Good wines will be appreciated even when ‘Palates under Pressure’

No Hein, no! You don’t give yourself or your wines enough credit! Leopard’s Leap represents good value relative to a lot of the stuff on-shelf, with La Motte’s finest regarded by plenty as pretty impressive. Many wine lovers would argue with you: luck has little to do with it; your farm’s good reputation is well-earned. And we bet you have a pretty good palate!

Usually when wine producers regard the critics or the judges to be problematic, it’s because they feel that one or more of their ‘children’ has been the victim of unfounded comments, that they’ve been unfairly treated. It’s odd then that, gauging from a blog of his, Franschhoek’s globe-trotting Hein Koegelenberg seems to be questioning wine competition results. La Motte, of which he is CEO, is ranked among the top cellars in South Africa, with a number of their varietal wines and blends having good track records in terms of the SA Wine Classification and their Pierneef Syrah Viognier securing a place in the Top Wine SA Hall of Fame – accolades that are based on panel-ratings of various kinds both locally and around the world.

Koegelenberg writes that the controversies of wine tasting have to do with wine’s intrinsic qualities and unique characteristics, varying tasting conditions, the human element and the emotional component, the wine experience. He ponders how much the judging of wines has to do with the expertise, experience and exposure of the palates, and how much of it is about luck… Amazing, it is, how there are those who feel that if a certain wine doesn’t always score top of the class it must be due to the taster rather than the wine, or how people can imagine that a wine which certain critics might rave about could cause certain other judges to yawn, or vice versa. It’s highly unlikely, particularly among passionate wine folk who taste from far and wide on a regular basis and who keep an open mind! What’s more, reputable wine guides and competitions involve qualified judges, selected and teamed-up by respected conveners, with panel decisions that involve a democratic process and sometimes a round or two of discussion before the voting procedure.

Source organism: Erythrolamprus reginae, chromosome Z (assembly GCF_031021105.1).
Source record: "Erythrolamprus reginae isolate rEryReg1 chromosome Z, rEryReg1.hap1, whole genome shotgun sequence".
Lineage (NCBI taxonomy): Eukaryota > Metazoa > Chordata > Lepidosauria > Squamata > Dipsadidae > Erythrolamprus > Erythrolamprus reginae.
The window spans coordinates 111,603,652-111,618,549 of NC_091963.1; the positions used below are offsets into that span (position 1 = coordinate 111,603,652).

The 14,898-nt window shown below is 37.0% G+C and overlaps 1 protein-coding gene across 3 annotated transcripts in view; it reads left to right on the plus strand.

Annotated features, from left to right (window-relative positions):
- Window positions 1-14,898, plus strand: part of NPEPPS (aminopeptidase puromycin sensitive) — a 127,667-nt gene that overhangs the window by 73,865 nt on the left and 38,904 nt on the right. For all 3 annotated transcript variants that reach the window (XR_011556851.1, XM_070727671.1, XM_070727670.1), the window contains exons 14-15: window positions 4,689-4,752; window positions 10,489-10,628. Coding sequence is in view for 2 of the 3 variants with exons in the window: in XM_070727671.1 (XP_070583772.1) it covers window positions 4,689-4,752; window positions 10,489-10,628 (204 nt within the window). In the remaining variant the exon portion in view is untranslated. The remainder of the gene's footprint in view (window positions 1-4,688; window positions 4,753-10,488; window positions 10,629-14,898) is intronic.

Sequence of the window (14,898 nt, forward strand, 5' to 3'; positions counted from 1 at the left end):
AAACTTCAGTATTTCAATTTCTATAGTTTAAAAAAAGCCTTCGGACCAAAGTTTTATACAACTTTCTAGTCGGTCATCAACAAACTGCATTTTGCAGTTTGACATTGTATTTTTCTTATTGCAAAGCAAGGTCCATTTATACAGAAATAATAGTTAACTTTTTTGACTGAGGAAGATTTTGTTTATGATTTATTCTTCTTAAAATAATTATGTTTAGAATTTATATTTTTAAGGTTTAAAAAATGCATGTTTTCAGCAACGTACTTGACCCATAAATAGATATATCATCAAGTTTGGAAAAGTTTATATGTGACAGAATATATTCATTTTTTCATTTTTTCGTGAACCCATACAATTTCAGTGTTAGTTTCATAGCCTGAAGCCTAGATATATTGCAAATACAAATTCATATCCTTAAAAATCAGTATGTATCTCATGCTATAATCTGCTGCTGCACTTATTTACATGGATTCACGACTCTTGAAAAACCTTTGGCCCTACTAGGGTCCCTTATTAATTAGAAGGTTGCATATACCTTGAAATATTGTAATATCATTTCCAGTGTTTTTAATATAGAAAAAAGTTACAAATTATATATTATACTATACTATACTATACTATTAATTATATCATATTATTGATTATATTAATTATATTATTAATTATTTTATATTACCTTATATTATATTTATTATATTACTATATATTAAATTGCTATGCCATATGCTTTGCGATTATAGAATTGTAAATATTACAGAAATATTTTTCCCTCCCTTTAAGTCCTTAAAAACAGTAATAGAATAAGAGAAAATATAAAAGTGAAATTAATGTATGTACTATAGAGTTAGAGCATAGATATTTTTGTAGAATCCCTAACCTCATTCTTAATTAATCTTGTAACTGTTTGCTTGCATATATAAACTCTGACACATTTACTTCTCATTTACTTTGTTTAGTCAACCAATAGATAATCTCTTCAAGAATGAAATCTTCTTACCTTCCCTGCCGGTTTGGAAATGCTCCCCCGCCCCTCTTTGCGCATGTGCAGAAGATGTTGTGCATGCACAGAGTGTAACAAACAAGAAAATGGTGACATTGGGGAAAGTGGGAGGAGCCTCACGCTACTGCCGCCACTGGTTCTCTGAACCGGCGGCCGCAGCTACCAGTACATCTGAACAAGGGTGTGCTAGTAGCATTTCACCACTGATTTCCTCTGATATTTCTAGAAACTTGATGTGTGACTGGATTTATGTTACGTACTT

In his commentary, Koegelenberg touches on the World Wine Tasting Championships contested by 24 teams and won by Sweden ahead of England, with New Zealand fourth, Spain in sixth place, but France, RSA and Italy finishing outside the Top 10. This in a competition hosted by French wine journal La Revue du vin de France where the challenge is to identify the origin, variety, vintage and producer rather than to rate the quality and interest value. Might the results have been different if the teams had comprised the countries’ more experienced palates who participate in the assessment of wines from around the globe on a regular basis? And would any of these good palates be more or less likely to rate a current-release Chateau Libertas as ‘good quaffing stuff’ or a mature Kanonkop as ‘one of the best’?!



  • For Jancis Robinson’s note on the World Wine Tasting Championships, click here.

  • I was not necessarily referring to ratings of La Motte and Leopard’s Leap wines, but rather to how much is expected of ratings in general – and of the palates that determine them. I agree that the Wine Tasting Championships are quite different to experts tasting wines to rate them, but I thought they showed that being an expert wine taster is quite difficult, requiring dedication and experience.

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